Crucially, the physical arrangement has to be right. Each crop has certain space requirements and that is absolutely essential to ensure our Growth Towers are productive and cost-effective. When I start growing from seed, I need to think about the spacing and maximise this both horizontally and vertically, combining it with the most effective power management.

"I need to think about the spacing and maximise this both horizontally and vertically, combining it with the most effective power management."

Q) What potential do you think vertical farming and CEA will have on the way we understand, grow and produce plants?

There is really big potential here. CEA both extends and complements traditional farming beyond its current limitations.

It gives opportunities for us to reduce the carbon footprint of plant production and transfer by growing close to the point of consumption. It also reduces chemical use and delivers fresh, healthy, produce that can contribute to improving the overall health of our society. Crucially, CEA requires minimal water to produce crops. I think this will be the key aspect for vertical farming in the future.

By growing in local communities, we can also create jobs for local people.

Q) Do you think there will be an increasing role for scientists and science-based skills in new agricultural approaches, such as vertical farming? If so, what type of skills and background will be relevant?

Yes, I do think this will increase. Scientific knowledge must complement hardware and software development, but we have to produce healthy food and that is our ultimate goal. We also particularly need microbiologists as they are very important to understand algae formation, the microbiome of the system and how we can keep high health in the towers for safe food production.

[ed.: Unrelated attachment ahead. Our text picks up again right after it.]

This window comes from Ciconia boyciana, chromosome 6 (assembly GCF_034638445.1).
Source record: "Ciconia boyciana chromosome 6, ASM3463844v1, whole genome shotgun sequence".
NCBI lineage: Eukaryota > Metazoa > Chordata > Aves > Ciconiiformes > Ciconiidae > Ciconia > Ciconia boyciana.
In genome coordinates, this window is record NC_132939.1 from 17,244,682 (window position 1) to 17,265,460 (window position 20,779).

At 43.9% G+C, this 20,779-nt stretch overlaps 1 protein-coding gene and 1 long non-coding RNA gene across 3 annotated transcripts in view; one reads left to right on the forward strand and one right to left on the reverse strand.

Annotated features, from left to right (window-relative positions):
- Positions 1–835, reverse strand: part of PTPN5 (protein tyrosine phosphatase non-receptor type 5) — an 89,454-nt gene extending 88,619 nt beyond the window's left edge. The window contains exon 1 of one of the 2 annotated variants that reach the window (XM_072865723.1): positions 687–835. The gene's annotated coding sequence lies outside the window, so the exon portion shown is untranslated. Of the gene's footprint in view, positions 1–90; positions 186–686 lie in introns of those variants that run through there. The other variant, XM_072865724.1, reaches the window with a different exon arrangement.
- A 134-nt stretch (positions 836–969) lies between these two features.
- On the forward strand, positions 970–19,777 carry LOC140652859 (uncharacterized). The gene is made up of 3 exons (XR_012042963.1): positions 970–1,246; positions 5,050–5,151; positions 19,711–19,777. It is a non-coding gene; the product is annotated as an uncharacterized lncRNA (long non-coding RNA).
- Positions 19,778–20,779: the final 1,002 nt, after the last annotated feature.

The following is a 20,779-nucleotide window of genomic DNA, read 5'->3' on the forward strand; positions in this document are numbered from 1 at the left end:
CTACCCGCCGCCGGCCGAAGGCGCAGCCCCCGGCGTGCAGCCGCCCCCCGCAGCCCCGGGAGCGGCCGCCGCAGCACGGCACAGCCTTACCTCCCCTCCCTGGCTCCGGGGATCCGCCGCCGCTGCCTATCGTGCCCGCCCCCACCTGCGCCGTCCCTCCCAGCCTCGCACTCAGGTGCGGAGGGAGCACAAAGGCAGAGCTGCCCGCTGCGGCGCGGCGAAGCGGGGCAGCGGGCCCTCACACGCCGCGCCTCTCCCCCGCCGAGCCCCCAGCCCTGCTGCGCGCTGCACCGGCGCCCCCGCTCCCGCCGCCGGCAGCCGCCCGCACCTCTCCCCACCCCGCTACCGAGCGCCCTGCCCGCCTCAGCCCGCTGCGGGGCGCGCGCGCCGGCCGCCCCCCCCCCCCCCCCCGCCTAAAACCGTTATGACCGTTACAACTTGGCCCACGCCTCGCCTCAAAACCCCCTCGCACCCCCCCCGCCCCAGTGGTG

Plant scientists, microbiologists and data analysts will be key, and going forward will support the development of AI. We need to be able to collect, collate and analyse data. We also absolutely need people who understand the composition of nutrients and fertilisers for plants, AI developers (software developers), and specialists in fertilisers.

Q) What excites you most about the future of this sector?

I think everybody knows that this is a new industry but we are expanding heavily. This has been especially noticeable as a result of the pandemic: food security has become a key issue globally. There is a real focus on producing healthy food locally. I really believe that this technology can provide a better life for people and that it can complement traditional agriculture.

Healthier and more affordable plant production will be a key in the future. It is important to keep people healthy and that requires providing good quality, nutritious food sources.

One of the key factors in achieving this is reducing chemical use in food production, and this will have a much more positive impact on our society. Vertical farming allows this: because it uses clean room technology, you don’t have to use chemicals. This could have an incredibly positive impact on our environment.

The most important thing could be the water issue. Saving water is a serious problem for many societies and in vertical farming we use a tiny amount of water and recycle everything that doesn’t leave the farm inside the plants. This will be absolutely fundamental for the future.

Guest Bio

Csaba Hornyik, PhD

Plant Scientist

Csaba is an experienced plant scientist having a background in plant development, molecular biology and pathology. He aims to increase crop yield and improve quality through scientific and custom trials. Csaba plans, carries out and analyses crop growth focusing on the development of environment recipes using a total controlled-environment developed by IGS. He also develops the crop portfolio at the vertical farm in Invergowrie, Dundee.